• Tetreault, C. 2015. Transcultural Teens: Performing Youth Identities in French Cités. London: Wiley.
  • Wagner, S. E. & A. Hesson. 2014. Listener sensitivity to the frequency of linguistic cues affects language attitudesJournal of Language and Social Psychology 33: 651-666.
  • Hesson, A. 2014. Medically speaking: Mandative adjective extraposition in physician speech. Journal of Sociolinguistics 18(3): 289-318.
  • Wagner, S. E. 2014.  Linguistic correlates of Irish-American and Italian-American ethnicity in high school and beyondLanguage and Communication 35:75-87. Special issue of “New Perspectives on Linguistic Variation and Ethnic Identity in North America”, edited by Lauren Hall-Lew and Malcah Yaeger-Dror. 
  • Wagner, S. E. 2013. “We act like girls and we don’t act like men”: Ethnicity and local language change in a Philadelphia high schoolLanguage in Society, 42(4): 361-383.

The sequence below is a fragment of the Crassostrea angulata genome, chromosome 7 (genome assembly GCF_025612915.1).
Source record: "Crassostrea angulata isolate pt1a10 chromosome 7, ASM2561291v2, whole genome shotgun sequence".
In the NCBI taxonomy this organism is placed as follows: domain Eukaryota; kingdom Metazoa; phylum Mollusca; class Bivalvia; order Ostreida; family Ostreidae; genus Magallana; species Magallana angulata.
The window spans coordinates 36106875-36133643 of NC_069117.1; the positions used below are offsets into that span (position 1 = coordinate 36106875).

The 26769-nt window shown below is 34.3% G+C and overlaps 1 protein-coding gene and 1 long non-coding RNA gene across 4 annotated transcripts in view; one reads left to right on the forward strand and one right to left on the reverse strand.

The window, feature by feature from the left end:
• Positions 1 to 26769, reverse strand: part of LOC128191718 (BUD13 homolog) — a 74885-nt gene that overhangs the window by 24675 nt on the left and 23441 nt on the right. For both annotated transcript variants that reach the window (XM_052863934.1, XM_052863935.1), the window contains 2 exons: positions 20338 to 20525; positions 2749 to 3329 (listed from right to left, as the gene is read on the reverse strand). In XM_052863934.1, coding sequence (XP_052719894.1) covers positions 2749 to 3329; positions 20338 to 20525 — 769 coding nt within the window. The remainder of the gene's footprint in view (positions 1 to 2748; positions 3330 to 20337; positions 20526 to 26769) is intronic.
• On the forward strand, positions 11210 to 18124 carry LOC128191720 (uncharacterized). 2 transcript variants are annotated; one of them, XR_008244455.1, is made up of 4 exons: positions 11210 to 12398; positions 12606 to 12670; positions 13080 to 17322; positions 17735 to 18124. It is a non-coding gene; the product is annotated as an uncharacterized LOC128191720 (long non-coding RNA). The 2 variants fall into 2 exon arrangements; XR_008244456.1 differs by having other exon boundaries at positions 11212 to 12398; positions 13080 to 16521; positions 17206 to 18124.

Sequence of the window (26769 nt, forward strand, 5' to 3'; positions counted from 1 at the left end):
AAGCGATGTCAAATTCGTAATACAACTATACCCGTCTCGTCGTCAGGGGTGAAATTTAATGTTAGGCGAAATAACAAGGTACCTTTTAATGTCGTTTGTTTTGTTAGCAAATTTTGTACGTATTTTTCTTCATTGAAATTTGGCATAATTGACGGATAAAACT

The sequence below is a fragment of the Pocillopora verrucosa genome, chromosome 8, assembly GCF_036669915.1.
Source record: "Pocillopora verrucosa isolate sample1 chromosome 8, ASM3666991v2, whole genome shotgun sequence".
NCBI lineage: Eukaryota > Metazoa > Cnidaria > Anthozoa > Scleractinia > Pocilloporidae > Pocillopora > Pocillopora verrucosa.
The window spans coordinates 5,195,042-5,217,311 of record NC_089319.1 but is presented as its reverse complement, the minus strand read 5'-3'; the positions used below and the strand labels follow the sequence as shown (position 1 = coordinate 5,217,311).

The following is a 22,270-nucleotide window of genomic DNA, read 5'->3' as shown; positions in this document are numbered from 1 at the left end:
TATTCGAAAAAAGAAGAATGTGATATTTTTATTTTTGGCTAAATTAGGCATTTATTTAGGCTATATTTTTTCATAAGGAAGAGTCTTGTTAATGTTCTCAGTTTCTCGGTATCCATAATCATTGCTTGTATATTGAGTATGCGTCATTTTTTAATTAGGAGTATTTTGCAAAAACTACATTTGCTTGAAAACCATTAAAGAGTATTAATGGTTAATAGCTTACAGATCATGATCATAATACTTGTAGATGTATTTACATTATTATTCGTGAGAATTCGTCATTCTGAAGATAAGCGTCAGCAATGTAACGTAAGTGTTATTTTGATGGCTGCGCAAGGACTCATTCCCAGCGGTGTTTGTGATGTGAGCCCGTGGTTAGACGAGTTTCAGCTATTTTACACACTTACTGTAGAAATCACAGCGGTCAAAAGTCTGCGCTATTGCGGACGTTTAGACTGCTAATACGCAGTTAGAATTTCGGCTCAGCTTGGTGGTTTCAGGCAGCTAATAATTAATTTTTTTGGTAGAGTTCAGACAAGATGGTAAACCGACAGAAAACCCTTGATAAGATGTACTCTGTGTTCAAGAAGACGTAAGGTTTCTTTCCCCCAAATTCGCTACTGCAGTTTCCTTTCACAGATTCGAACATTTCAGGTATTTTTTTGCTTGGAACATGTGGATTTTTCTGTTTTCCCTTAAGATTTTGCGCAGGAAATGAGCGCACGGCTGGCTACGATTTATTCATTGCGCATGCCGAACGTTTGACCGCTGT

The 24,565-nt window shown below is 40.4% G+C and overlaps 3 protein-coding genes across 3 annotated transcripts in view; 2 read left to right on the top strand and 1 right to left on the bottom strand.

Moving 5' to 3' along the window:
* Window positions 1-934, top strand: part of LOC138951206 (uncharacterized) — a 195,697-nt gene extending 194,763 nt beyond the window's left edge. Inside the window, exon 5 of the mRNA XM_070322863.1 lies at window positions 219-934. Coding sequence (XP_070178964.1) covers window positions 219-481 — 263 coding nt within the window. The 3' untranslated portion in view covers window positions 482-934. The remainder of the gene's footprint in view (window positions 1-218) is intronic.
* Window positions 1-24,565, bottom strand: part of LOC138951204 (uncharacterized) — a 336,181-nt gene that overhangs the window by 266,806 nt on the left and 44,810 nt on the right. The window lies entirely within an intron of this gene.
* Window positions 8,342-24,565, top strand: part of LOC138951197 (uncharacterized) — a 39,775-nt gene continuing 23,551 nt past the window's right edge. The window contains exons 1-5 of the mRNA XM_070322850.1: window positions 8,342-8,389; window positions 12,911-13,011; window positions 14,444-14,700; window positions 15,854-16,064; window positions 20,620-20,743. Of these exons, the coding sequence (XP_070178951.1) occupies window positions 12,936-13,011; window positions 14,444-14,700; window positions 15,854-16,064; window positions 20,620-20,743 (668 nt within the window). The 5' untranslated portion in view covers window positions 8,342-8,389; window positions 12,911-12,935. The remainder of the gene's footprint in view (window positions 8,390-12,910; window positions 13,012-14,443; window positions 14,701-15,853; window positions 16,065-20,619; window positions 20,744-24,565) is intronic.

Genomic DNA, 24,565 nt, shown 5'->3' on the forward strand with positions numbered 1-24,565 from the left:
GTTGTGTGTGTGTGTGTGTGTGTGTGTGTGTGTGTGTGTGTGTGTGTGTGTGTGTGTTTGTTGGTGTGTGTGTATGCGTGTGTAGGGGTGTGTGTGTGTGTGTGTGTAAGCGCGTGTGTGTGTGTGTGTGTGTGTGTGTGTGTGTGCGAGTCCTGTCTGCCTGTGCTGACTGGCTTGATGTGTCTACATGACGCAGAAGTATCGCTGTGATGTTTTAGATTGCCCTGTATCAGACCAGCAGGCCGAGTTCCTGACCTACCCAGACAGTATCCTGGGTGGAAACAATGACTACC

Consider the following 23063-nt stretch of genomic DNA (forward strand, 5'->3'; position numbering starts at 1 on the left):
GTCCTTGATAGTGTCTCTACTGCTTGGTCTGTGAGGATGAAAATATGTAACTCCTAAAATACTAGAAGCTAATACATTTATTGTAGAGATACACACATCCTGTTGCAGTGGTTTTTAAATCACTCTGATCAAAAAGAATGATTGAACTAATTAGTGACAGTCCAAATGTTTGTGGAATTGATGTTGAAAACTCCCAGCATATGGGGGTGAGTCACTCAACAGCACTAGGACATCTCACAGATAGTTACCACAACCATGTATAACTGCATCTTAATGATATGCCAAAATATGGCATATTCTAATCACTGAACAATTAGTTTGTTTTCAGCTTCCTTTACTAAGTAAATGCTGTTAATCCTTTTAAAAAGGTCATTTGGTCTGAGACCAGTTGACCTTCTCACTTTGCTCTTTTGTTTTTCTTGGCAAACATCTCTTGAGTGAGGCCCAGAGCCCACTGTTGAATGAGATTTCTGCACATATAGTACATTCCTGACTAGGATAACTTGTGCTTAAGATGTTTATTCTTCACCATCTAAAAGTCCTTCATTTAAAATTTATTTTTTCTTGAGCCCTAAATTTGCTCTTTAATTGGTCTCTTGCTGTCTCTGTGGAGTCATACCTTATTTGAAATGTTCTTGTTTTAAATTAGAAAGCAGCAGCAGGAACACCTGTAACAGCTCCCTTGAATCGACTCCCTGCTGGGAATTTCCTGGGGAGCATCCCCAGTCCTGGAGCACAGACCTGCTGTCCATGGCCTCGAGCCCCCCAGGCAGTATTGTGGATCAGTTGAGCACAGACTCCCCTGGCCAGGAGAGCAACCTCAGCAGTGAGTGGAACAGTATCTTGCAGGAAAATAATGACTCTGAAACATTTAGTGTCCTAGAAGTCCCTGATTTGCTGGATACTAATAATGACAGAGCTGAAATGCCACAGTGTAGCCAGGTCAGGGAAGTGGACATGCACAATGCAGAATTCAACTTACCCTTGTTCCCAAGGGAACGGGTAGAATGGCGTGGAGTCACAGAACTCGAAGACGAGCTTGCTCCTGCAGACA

• Wagner, S. E., K. Bybel & K. VerPlanck. 2013. Back and forth with classes and that kind of thing: A panel study of general extender use in Philadelphia.  In Alena Barysevich, Alexandra D’Arcy and David Heap (eds.), Proceedings of Methods XIV: Papers from the Fourteenth International Conference on Methods in Dialectology. Bamberg Studies in English Linguistics. Pieterlen, Switzerland: Peter Lang. pp. 337-348.
  • Hesson, A. 2012. A linguistic comparison of patient- and doctor-centered interviewing. Patient Education and Counseling 88: 373-380.
  • Wagner, S. E. 2012. Age grading in sociolinguistic theory. Language and Linguistics Compass 6(6):371-382.
  • Wagner, S. E. 2012. Real time evidence for age grad(ing) in late adolescence. Language Variation and Change 24(2): 179-202.
  • Hasty, J. D., A. Hesson, S. E. Wagner & R. Lannon. 2011. Finding needles in the right haystack: Double modals in medical consultations. University of Pennsylvania Working Papers 18.2: Selected Papers from NWAV 40. pp. 41-47http://repository.upenn.edu/pwpl/vol18/iss2/6/

Presentations

Recent